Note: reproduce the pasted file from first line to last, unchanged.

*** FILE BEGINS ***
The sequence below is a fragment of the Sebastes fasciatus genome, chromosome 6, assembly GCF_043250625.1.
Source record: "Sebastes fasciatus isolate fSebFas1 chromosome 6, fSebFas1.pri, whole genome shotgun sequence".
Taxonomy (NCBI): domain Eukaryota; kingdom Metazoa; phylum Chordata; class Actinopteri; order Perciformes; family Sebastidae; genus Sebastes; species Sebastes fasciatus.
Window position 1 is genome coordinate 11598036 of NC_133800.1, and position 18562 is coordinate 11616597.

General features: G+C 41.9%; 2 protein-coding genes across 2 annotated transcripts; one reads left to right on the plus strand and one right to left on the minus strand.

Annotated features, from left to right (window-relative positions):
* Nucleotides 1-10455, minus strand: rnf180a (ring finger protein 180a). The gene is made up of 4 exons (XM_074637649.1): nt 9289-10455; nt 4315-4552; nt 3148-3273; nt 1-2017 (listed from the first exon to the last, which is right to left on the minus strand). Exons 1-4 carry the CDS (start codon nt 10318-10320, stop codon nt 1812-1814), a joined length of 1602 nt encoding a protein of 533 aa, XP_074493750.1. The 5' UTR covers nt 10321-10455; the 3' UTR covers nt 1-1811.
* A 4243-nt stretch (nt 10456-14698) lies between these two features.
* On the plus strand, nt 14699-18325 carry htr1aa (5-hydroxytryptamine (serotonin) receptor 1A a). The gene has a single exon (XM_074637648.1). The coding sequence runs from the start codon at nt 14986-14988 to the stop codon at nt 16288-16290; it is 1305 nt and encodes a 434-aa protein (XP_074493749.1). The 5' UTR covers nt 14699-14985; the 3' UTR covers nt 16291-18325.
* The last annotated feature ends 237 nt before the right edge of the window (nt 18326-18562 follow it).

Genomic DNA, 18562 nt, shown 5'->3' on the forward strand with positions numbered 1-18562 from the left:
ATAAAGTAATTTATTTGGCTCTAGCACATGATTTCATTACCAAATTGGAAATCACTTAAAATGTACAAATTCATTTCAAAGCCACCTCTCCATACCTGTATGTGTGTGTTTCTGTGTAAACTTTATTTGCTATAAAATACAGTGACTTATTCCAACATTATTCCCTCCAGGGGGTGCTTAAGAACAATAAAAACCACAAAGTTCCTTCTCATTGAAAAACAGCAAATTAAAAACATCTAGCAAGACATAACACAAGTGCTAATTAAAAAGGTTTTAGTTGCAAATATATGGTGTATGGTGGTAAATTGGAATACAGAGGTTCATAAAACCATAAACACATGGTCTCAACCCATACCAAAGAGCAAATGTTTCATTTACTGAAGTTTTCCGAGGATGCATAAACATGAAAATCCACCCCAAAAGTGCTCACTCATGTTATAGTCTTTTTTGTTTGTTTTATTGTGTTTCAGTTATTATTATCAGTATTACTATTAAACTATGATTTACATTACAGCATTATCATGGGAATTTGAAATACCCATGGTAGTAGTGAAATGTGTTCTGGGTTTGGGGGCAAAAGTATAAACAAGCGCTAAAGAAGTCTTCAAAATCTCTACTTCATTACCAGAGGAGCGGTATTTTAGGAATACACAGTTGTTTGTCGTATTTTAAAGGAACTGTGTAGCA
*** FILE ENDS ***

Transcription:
The sequence below is a fragment of the Sebastes fasciatus genome, chromosome 6, assembly GCF_043250625.1.
Source record: "Sebastes fasciatus isolate fSebFas1 chromosome 6, fSebFas1.pri, whole genome shotgun sequence".
Taxonomy (NCBI): domain Eukaryota; kingdom Metazoa; phylum Chordata; class Actinopteri; order Perciformes; family Sebastidae; genus Sebastes; species Sebastes fasciatus.
Window position 1 is genome coordinate 11598036 of NC_133800.1, and position 18562 is coordinate 11616597.

General features: G+C 41.9%; 2 protein-coding genes across 2 annotated transcripts; one reads left to right on the plus strand and one right to left on the minus strand.

Annotated features, from left to right (window-relative positions):
* Nucleotides 1-10455, minus strand: rnf180a (ring finger protein 180a). The gene is made up of 4 exons (XM_074637649.1): nt 9289-10455; nt 4315-4552; nt 3148-3273; nt 1-2017 (listed from the first exon to the last, which is right to left on the minus strand). Exons 1-4 carry the CDS (start codon nt 10318-10320, stop codon nt 1812-1814), a joined length of 1602 nt encoding a protein of 533 aa, XP_074493750.1. The 5' UTR covers nt 10321-10455; the 3' UTR covers nt 1-1811.
* A 4243-nt stretch (nt 10456-14698) lies between these two features.
* On the plus strand, nt 14699-18325 carry htr1aa (5-hydroxytryptamine (serotonin) receptor 1A a). The gene has a single exon (XM_074637648.1). The coding sequence runs from the start codon at nt 14986-14988 to the stop codon at nt 16288-16290; it is 1305 nt and encodes a 434-aa protein (XP_074493749.1). The 5' UTR covers nt 14699-14985; the 3' UTR covers nt 16291-18325.
* The last annotated feature ends 237 nt before the right edge of the window (nt 18326-18562 follow it).

Genomic DNA, 18562 nt, shown 5'->3' on the forward strand with positions numbered 1-18562 from the left:
ATAAAGTAATTTATTTGGCTCTAGCACATGATTTCATTACCAAATTGGAAATCACTTAAAATGTACAAATTCATTTCAAAGCCACCTCTCCATACCTGTATGTGTGTGTTTCTGTGTAAACTTTATTTGCTATAAAATACAGTGACTTATTCCAACATTATTCCCTCCAGGGGGTGCTTAAGAACAATAAAAACCACAAAGTTCCTTCTCATTGAAAAACAGCAAATTAAAAACATCTAGCAAGACATAACACAAGTGCTAATTAAAAAGGTTTTAGTTGCAAATATATGGTGTATGGTGGTAAATTGGAATACAGAGGTTCATAAAACCATAAACACATGGTCTCAACCCATACCAAAGAGCAAATGTTTCATTTACTGAAGTTTTCCGAGGATGCATAAACATGAAAATCCACCCCAAAAGTGCTCACTCATGTTATAGTCTTTTTTGTTTGTTTTATTGTGTTTCAGTTATTATTATCAGTATTACTATTAAACTATGATTTACATTACAGCATTATCATGGGAATTTGAAATACCCATGGTAGTAGTGAAATGTGTTCTGGGTTTGGGGGCAAAAGTATAAACAAGCGCTAAAGAAGTCTTCAAAATCTCTACTTCATTACCAGAGGAGCGGTATTTTAGGAATACACAGTTGTTTGTCGTATTTTAAAGGAACTGTGTAGCA